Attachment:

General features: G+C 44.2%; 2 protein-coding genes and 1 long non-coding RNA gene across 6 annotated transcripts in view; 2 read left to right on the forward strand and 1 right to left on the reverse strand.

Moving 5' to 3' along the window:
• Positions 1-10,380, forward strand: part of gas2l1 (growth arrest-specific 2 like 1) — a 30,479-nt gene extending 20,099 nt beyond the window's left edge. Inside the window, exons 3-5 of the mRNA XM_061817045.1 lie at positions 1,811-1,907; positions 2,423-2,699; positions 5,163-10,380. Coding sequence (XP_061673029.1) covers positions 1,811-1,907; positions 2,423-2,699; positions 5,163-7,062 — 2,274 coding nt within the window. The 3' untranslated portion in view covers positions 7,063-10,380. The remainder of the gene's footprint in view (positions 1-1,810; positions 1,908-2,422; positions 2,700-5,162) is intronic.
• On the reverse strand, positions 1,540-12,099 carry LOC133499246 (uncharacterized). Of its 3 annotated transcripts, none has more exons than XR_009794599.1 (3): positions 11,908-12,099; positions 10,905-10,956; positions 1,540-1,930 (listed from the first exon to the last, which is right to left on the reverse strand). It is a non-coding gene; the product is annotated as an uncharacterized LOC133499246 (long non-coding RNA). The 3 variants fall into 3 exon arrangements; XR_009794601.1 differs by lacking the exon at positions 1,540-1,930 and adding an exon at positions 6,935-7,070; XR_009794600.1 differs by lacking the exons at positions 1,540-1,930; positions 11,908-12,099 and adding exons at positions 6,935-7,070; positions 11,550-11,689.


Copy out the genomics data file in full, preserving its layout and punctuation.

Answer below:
General features: G+C 44.2%; 2 protein-coding genes and 1 long non-coding RNA gene across 6 annotated transcripts in view; 2 read left to right on the forward strand and 1 right to left on the reverse strand.

Moving 5' to 3' along the window:
• Positions 1-10,380, forward strand: part of gas2l1 (growth arrest-specific 2 like 1) — a 30,479-nt gene extending 20,099 nt beyond the window's left edge. Inside the window, exons 3-5 of the mRNA XM_061817045.1 lie at positions 1,811-1,907; positions 2,423-2,699; positions 5,163-10,380. Coding sequence (XP_061673029.1) covers positions 1,811-1,907; positions 2,423-2,699; positions 5,163-7,062 — 2,274 coding nt within the window. The 3' untranslated portion in view covers positions 7,063-10,380. The remainder of the gene's footprint in view (positions 1-1,810; positions 1,908-2,422; positions 2,700-5,162) is intronic.
• On the reverse strand, positions 1,540-12,099 carry LOC133499246 (uncharacterized). Of its 3 annotated transcripts, none has more exons than XR_009794599.1 (3): positions 11,908-12,099; positions 10,905-10,956; positions 1,540-1,930 (listed from the first exon to the last, which is right to left on the reverse strand). It is a non-coding gene; the product is annotated as an uncharacterized LOC133499246 (long non-coding RNA). The 3 variants fall into 3 exon arrangements; XR_009794601.1 differs by lacking the exon at positions 1,540-1,930 and adding an exon at positions 6,935-7,070; XR_009794600.1 differs by lacking the exons at positions 1,540-1,930; positions 11,908-12,099 and adding exons at positions 6,935-7,070; positions 11,550-11,689.